Patients HIV-free for now after transplant
Calling it the cure may be on the horizon
Saundra Young | 7/5/2013, midnight
Dr. Anthony Fauci, director of the National Institute of Allergy and Infectious Diseases at the National Institutes of Health, agreed.
“This is not a practical approach for someone who does not need a stem cell transplant since the transplant and its preparation and its subsequent need for chronic immunosuppression is a risky procedure,” Fauci said.
“If you have an underlying neoplasm (tumor) like these patients had, then the risk is outweighed by the benefit,” he said. “However, if you are doing well on ARVs and you merely want to get off antiretroviral therapy, then the risk seems greater than the benefit.”
Even though the two patients showed a reduction of the virus in the blood, it could still be in some tissue—the brain or gastrointestinal tract, for instance, Henrich said. “The virus could certainly return.”
“It’s possible, again, that the virus could return in a week, it could return in a month—in fact, some mathematical modeling predicts that the virus could even return one to two years after we stop antiretroviral therapy, so we really don’t know what the long-term or full effects of stem cell transplantation and viral persistence is.”
Still, Henrich feels the information will help move the curative field of HIV research forward.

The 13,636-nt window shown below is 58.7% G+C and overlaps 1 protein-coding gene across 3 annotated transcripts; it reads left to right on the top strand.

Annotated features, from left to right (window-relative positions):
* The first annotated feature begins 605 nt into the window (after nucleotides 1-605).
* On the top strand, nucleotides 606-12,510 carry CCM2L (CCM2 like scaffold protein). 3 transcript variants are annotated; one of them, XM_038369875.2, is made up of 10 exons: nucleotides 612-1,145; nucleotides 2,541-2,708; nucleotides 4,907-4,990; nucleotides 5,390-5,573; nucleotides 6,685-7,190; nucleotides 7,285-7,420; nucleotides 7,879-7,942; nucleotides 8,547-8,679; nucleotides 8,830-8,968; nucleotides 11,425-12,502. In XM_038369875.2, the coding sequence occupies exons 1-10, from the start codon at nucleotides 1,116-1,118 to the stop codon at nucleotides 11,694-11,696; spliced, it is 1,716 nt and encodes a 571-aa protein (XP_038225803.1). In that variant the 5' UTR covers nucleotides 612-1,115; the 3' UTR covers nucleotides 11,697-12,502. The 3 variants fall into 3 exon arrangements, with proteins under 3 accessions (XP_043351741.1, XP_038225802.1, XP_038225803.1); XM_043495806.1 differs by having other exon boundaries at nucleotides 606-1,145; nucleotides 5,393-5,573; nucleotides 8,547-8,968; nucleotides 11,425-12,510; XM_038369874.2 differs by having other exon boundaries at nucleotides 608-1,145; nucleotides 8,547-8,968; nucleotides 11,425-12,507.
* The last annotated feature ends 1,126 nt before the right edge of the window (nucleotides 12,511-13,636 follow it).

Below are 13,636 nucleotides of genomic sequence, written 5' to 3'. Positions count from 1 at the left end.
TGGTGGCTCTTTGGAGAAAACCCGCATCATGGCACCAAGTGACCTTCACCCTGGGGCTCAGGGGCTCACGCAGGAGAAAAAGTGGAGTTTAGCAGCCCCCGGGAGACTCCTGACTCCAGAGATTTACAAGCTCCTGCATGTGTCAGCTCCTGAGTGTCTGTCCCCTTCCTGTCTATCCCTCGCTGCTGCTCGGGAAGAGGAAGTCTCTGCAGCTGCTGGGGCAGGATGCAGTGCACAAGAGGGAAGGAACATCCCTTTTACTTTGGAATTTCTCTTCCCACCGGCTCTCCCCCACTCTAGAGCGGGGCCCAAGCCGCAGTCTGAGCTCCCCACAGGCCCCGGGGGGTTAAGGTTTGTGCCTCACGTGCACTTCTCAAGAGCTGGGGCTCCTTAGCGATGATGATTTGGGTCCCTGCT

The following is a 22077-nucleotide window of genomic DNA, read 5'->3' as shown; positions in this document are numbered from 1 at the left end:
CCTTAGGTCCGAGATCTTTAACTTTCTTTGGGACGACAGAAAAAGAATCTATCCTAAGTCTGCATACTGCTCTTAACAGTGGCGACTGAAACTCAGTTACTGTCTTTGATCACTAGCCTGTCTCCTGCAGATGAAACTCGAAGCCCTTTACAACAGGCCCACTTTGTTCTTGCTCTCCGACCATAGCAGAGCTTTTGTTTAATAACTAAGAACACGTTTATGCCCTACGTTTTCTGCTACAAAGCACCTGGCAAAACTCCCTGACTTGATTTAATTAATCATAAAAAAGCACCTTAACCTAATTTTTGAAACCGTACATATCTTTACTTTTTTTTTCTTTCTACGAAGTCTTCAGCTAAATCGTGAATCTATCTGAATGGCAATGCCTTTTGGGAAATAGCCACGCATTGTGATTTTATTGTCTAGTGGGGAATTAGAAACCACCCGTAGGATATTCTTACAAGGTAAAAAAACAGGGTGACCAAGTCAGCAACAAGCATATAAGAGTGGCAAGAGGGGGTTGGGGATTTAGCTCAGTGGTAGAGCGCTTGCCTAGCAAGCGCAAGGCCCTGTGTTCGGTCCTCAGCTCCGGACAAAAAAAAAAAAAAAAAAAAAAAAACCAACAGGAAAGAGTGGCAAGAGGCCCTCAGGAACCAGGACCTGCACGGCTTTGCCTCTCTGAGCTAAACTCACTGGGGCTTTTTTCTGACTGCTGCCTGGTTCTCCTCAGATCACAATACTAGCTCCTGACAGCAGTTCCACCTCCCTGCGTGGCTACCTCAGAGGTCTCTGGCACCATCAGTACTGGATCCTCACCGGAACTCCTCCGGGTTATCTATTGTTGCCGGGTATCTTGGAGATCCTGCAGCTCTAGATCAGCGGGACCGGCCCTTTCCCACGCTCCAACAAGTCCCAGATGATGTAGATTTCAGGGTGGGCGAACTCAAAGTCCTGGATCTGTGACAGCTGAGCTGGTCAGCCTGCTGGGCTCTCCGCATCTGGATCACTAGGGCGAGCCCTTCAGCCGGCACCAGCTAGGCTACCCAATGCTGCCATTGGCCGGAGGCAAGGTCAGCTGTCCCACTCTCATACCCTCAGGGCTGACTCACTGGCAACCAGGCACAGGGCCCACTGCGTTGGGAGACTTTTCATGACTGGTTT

“We’re going to learn different strategies about how we can attack the viral reservoir, how we can harness the immune system better and what exactly caused the lack of virus in the two patients at least in the short term.”
Earlier this year, researchers said an HIV-positive baby in Mississippi was given high doses of three antiretroviral drugs within 30 hours of her birth, with doctors hoping that would control the virus.
Two years later, there is no sign of HIV in the child’s blood, making her the first child to be “functionally cured” of HIV.
The Foundation for AIDS Research, or amfAR, helped fund the study.
“These findings clearly provide important new information that might well alter the current thinking about HIV and gene therapy,” said amfAR CEO Kevin Robert Frost.
“While stem cell transplantation is not a viable option for people with HIV on a broad scale because of its costs and complexity, these new cases could lead us to new approaches to treating, and ultimately even eradicating, HIV.”
“Dr. Henrich is charting new territory in HIV eradication research,” said Dr. Rowena Johnston, amfAR vice president and director of research.
“Whatever the outcome, we will have learned more about what it will take to cure HIV. We believe amfAR’s continued investments in HIV cure-based research are beginning to show real results and will ultimately lead us to a cure in our lifetime.”
In the meantime, Henrich says he and other groups are actively enrolling patients for these types of studies.